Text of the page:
A portrait of United States District Judge Deborah A. Batts, the first and only openly gay, lesbian or bisexual member of the federal judiciary, will be unveiled at Harvard Law School on Saturday, October 27, 2001. The unveiling will take place at 3:30 p.m. in the Caspersen Room of Langdell Hall. A reception will follow.

“The Law School is pleased and honored to accept the portrait, which will be a superb tribute to this distinguished member of the bench,” said Harvard Law School Dean Robert C. Clark, a former classmate of Batts at the Law School.

Judge Batts, an African-American woman, was appointed to the United States District Court for the Southern District of New York in 1994 by President Clinton. Prior to joining the bench, she was an associate professor at Fordham University School of Law where she continues to serve as an adjunct professor.

“I want to thank the incredible people who conceived of and set in motion this portrait project,” said Batts. “I am so touched and amazed that anyone would do this. In fact, I am as embarrassed as I am pleased.”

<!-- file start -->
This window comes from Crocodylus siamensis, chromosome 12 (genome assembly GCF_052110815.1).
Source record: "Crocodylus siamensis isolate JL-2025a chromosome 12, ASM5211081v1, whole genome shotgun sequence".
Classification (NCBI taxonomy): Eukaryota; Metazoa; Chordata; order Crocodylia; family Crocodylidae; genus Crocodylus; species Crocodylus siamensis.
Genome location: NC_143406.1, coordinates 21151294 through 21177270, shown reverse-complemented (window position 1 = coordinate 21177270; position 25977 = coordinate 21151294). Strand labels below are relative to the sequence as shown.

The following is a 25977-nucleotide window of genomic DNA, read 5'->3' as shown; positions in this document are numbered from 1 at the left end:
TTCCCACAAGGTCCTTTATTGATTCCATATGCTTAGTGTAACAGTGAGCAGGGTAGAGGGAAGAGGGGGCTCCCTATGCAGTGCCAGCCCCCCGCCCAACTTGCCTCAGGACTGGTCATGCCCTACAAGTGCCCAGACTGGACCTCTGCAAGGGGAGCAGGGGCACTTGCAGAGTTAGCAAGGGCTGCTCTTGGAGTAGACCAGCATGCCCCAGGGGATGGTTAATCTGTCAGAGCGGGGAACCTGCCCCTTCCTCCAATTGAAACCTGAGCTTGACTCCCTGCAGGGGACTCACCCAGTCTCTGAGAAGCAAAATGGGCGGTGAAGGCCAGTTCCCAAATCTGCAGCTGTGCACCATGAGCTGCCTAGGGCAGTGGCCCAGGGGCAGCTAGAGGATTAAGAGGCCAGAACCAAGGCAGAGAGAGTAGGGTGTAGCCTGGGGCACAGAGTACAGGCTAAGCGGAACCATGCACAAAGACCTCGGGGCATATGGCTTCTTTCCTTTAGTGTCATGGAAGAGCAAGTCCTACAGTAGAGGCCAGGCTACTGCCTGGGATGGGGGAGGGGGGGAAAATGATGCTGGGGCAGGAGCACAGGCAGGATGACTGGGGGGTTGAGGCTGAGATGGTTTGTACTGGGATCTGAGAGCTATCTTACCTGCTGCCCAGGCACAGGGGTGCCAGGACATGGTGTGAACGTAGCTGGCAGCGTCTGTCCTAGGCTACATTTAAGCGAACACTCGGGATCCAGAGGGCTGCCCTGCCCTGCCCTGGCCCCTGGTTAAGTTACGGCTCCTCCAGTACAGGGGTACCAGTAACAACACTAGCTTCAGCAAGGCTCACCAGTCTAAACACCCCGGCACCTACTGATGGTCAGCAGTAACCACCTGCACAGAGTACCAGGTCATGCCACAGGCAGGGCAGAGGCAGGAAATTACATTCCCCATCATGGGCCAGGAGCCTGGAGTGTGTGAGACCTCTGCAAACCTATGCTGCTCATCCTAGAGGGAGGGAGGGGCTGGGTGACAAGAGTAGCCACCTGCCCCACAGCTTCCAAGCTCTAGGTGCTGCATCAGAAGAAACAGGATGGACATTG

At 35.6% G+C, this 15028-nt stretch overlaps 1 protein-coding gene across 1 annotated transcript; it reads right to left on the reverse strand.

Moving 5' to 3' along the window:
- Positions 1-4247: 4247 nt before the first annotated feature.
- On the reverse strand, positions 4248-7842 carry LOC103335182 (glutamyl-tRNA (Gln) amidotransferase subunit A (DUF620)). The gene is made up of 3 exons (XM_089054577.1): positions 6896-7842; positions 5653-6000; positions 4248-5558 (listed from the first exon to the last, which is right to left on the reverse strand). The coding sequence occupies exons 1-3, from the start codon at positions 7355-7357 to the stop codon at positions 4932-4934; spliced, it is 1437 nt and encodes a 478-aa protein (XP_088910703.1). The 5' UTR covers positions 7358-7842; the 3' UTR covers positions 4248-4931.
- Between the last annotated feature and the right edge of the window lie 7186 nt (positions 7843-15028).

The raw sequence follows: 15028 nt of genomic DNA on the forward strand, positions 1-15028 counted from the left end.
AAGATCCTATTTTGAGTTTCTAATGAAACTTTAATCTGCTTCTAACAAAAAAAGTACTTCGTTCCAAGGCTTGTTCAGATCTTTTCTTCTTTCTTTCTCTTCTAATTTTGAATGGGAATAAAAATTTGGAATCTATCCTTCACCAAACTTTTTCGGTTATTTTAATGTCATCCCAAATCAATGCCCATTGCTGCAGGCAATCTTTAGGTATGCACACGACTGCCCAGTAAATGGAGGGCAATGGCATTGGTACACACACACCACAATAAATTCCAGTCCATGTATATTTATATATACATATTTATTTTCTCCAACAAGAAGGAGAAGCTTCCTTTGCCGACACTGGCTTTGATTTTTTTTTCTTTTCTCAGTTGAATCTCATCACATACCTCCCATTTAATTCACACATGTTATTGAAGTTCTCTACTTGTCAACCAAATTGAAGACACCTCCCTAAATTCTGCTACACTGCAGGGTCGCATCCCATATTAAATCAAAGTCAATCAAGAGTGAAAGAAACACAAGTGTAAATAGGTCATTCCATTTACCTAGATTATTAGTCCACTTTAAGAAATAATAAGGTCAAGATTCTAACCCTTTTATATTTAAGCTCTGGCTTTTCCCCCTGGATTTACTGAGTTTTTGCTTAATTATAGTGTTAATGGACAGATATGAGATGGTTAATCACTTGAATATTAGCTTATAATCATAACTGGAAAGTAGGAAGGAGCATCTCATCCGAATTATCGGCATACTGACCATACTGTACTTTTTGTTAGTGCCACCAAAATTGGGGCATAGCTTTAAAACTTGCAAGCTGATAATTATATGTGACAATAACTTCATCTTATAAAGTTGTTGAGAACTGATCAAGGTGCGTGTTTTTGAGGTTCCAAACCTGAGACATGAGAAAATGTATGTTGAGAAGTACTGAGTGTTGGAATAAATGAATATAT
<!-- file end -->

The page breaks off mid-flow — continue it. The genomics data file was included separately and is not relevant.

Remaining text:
Batts, a 1972 graduate of Harvard Law School, also has an undergraduate degree from Radcliffe where she has served on the Board of Trustees.

The portrait will be presented to the Law School by the Gay, Lesbian, Bisexual Alumni/ae Committee of the Harvard Law School Association. The Committee, a formal part of HLSA with over 300 members, raised the funds for the portrait and, with the participation of Judge Batts and the Law School, selected the artist.

“Judge Batts is a true credit to Harvard and to the gay, lesbian, bisexual community,” said Scott Wiener, chair of the Gay, Lesbian, Bisexual Alumni/ae Committee. “Hanging her portrait at Harvard Law School is a unique opportunity to demonstrate Harvard’s diversity.”

Co-chairs of GLBAC’s subcommittee for the Judge Batts portrait are two graduates of the Law School, Lisa Otero, class of 1992, and Jack Wofford, class of 1962.

The Batts portrait has been painted by artist Simmie Knox of Silver Spring, Maryland. Knox, a distinguished and prolific artist, is currently working on the official portrait of former President Clinton. His portfolio includes a number of judges and nationally known public figures including U.S. Supreme Court Justices Thurgood Marshall and Ruth Bader Ginsberg, and baseball legend Hank Aaron.

Concurrent with the portrait unveiling, the Law School is opening a major exhibit in its library on the subject of “A Marriage of Equals – Changing Marriage Law Through History.”